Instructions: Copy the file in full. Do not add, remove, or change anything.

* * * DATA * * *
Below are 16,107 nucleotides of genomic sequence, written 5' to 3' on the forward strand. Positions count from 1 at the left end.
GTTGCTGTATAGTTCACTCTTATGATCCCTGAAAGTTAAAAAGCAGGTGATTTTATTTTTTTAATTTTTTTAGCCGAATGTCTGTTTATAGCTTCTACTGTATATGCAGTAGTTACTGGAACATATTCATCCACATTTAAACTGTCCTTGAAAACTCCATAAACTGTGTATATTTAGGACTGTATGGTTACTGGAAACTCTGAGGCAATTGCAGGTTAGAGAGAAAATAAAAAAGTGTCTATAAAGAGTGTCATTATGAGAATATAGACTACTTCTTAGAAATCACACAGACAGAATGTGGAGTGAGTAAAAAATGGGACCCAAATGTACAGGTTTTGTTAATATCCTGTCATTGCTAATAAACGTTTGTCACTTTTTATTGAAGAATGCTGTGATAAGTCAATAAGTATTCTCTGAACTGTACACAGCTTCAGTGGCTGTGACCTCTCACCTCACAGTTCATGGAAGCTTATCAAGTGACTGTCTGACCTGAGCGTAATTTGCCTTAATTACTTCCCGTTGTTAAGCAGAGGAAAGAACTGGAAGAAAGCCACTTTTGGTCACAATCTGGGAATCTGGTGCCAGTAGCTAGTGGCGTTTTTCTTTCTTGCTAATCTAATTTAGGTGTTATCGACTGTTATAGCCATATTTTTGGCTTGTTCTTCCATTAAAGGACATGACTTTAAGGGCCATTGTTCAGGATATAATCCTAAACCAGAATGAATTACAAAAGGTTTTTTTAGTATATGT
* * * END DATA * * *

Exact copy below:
Below are 16,107 nucleotides of genomic sequence, written 5' to 3' on the forward strand. Positions count from 1 at the left end.
GTTGCTGTATAGTTCACTCTTATGATCCCTGAAAGTTAAAAAGCAGGTGATTTTATTTTTTTAATTTTTTTAGCCGAATGTCTGTTTATAGCTTCTACTGTATATGCAGTAGTTACTGGAACATATTCATCCACATTTAAACTGTCCTTGAAAACTCCATAAACTGTGTATATTTAGGACTGTATGGTTACTGGAAACTCTGAGGCAATTGCAGGTTAGAGAGAAAATAAAAAAGTGTCTATAAAGAGTGTCATTATGAGAATATAGACTACTTCTTAGAAATCACACAGACAGAATGTGGAGTGAGTAAAAAATGGGACCCAAATGTACAGGTTTTGTTAATATCCTGTCATTGCTAATAAACGTTTGTCACTTTTTATTGAAGAATGCTGTGATAAGTCAATAAGTATTCTCTGAACTGTACACAGCTTCAGTGGCTGTGACCTCTCACCTCACAGTTCATGGAAGCTTATCAAGTGACTGTCTGACCTGAGCGTAATTTGCCTTAATTACTTCCCGTTGTTAAGCAGAGGAAAGAACTGGAAGAAAGCCACTTTTGGTCACAATCTGGGAATCTGGTGCCAGTAGCTAGTGGCGTTTTTCTTTCTTGCTAATCTAATTTAGGTGTTATCGACTGTTATAGCCATATTTTTGGCTTGTTCTTCCATTAAAGGACATGACTTTAAGGGCCATTGTTCAGGATATAATCCTAAACCAGAATGAATTACAAAAGGTTTTTTTAGTATATGT